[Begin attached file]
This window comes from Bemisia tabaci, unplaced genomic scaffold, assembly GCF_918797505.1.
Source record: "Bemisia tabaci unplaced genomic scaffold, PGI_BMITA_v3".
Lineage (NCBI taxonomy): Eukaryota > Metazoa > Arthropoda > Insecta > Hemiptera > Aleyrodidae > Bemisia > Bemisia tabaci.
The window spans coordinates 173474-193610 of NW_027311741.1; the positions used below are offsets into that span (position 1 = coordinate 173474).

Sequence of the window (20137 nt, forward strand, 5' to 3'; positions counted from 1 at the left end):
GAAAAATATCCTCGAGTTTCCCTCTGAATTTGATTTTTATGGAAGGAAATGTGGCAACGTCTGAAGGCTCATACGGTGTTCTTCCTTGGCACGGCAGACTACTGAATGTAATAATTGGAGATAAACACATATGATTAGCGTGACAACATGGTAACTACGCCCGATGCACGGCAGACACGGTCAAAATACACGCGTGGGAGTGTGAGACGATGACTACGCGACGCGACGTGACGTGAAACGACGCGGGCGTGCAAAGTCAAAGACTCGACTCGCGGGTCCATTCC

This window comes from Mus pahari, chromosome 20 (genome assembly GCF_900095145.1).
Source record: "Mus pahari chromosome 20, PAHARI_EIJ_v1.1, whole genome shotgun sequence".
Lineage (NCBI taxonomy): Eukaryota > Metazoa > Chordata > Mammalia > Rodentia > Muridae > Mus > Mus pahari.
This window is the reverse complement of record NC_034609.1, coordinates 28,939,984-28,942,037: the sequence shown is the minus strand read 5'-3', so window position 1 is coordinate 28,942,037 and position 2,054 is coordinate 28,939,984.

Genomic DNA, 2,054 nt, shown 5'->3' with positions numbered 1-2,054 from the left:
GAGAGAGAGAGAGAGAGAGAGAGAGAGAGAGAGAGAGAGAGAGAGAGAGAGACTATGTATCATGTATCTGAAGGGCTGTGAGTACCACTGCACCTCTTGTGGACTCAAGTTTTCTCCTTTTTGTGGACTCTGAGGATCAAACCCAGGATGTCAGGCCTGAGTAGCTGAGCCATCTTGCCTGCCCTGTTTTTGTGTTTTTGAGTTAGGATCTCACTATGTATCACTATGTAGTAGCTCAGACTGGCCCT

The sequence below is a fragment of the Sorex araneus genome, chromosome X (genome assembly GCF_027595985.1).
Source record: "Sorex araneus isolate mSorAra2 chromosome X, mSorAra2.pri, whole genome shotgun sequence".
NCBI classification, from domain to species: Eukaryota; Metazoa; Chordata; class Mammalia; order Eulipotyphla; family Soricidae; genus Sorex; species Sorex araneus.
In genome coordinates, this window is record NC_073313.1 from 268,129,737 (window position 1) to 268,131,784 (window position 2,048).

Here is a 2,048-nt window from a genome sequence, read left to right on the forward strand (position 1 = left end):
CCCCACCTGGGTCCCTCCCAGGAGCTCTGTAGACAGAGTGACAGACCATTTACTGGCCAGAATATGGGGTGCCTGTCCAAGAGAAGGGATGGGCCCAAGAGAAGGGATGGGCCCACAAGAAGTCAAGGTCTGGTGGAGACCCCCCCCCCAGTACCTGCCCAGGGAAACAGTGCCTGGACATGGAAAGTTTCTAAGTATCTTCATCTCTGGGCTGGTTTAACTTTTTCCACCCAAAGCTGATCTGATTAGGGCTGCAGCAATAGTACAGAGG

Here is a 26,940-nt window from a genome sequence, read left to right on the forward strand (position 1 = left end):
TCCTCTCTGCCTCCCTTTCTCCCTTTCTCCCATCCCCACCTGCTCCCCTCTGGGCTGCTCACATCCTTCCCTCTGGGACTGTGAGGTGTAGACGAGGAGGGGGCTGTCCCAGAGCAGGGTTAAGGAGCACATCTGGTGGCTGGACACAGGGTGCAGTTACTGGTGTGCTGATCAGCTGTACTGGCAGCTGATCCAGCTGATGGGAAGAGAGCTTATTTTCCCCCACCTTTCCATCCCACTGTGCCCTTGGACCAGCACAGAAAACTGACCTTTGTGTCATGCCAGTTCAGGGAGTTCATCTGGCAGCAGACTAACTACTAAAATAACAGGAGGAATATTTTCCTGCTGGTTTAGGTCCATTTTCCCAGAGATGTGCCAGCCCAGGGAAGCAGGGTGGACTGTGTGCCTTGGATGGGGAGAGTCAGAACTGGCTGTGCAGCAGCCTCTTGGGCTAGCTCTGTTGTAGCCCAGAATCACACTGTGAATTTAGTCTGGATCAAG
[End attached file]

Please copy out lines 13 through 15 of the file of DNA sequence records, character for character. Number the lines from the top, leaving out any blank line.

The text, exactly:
The sequence below is a fragment of the Sorex araneus genome, chromosome X (genome assembly GCF_027595985.1).
Source record: "Sorex araneus isolate mSorAra2 chromosome X, mSorAra2.pri, whole genome shotgun sequence".
NCBI classification, from domain to species: Eukaryota; Metazoa; Chordata; class Mammalia; order Eulipotyphla; family Soricidae; genus Sorex; species Sorex araneus.